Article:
Possession and preservation of faith are not sufficient: "perhaps you have doubts you actually possess faith, or how you possess it. . . ." Filaret continues.
As long as your faith resides in the Word of God and in the Creed, then your faith belongs to God, His prophets, Apostles, and Fathers of the Church and not to you. When you hold your faith in your thoughts and memory, then you begin to acquire it as your own; but I still fear for your acquisition [of it], because the living faith in your thoughts is, perhaps, still only a token of that treasure you have yet to receive, that is the living power of faith.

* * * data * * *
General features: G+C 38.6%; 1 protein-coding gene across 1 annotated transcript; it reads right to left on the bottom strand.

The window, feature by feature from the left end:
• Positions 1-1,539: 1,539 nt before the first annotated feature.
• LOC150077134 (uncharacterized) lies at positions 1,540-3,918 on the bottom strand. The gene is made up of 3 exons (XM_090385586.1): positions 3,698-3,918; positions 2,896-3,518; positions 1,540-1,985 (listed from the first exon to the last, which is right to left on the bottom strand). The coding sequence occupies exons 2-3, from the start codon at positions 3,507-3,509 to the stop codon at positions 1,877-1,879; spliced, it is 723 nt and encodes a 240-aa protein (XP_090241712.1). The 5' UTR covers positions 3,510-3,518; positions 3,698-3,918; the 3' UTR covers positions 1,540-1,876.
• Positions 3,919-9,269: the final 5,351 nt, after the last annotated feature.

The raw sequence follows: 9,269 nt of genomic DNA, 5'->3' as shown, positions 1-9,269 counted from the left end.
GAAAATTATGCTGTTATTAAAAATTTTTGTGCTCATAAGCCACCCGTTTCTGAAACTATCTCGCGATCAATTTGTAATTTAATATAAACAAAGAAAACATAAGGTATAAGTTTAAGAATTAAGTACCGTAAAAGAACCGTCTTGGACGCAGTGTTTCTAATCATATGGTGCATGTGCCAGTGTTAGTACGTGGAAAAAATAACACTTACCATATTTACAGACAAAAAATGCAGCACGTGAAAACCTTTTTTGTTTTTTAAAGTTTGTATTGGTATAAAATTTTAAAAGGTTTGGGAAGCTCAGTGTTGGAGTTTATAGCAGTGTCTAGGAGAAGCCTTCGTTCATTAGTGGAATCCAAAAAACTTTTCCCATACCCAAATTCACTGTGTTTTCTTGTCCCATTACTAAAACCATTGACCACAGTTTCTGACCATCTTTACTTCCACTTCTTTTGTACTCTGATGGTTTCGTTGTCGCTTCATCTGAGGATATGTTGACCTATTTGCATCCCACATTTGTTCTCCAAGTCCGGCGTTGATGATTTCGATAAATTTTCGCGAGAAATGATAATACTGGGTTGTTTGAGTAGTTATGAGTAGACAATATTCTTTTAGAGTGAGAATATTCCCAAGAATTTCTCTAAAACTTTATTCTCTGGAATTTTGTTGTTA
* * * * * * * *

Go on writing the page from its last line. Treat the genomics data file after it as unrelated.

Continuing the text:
In other words, faith, in the fullness of its dogmatic content, must become the vital principle or focus in life. Each person must not merely remember the content of that faith, but acquire it with the labor of the mind and with the entirety of the soul. Filaret was not afraid to awaken thought, although he knew temptations could only be overcome and conquered by the creative act and not by frightened concealment. Subsequently he wrote: "The necessity to do battle with enemies and with teachings contrary to dogma is quite a sufficient task. What purpose is served by combatting options which are not inimical to any dogmatic truth?" Filaret always emphasized the necessity to engage in theology as the single and immutable foundation for a complete religious life. "Christianity is not being a fool for Christ's sake [iurodstvo], nor is it ignorance, but it is the wisdom of God." Hence no Christian dares halt at the beginning or remain only at an elementary stage. Christianity is a path or a way. Filaret constantly recalls that "[we] should consider no wisdom, even that which is secret and hidden, to be alien and unrelated to us, but with humility we should direct our minds toward contemplation of God." Christian personality is shaped only through such reasoning and understanding; only in this manner is the "perfect man of God" shaped, and formed. Filaret's favorite aphorism, "theology reasons," is a commandment "to reason" given to everyone and not to the few. He considered overly detailed textbooks harmful, and for quite characteristic reasons. "A student having before him a large textbook, that he cannot absorb even that which had been prepared for him Consequently, the possibility of constructing something for himself seems impossible. Thus the mind is not stirred to activity and the memory retains the words rather than the ideas from the pages of book." What is actually needed is to arouse and exercise the "mind's ability to function," and not simply to develop the memory. Herein lies the solution or explanation for the fervor with which Filaret all of his life fought on behalf of the Russian language, both for the Bible and for theological instruction. He wished, and strove to make theology accessible to everyone, and for that reason he seemed terrible and dangerous to his opponents. General accessibility is just what they did not want. "Translation of the New Testament into the simple dialect left a permanent and indelible stain upon him," wrote Fotii.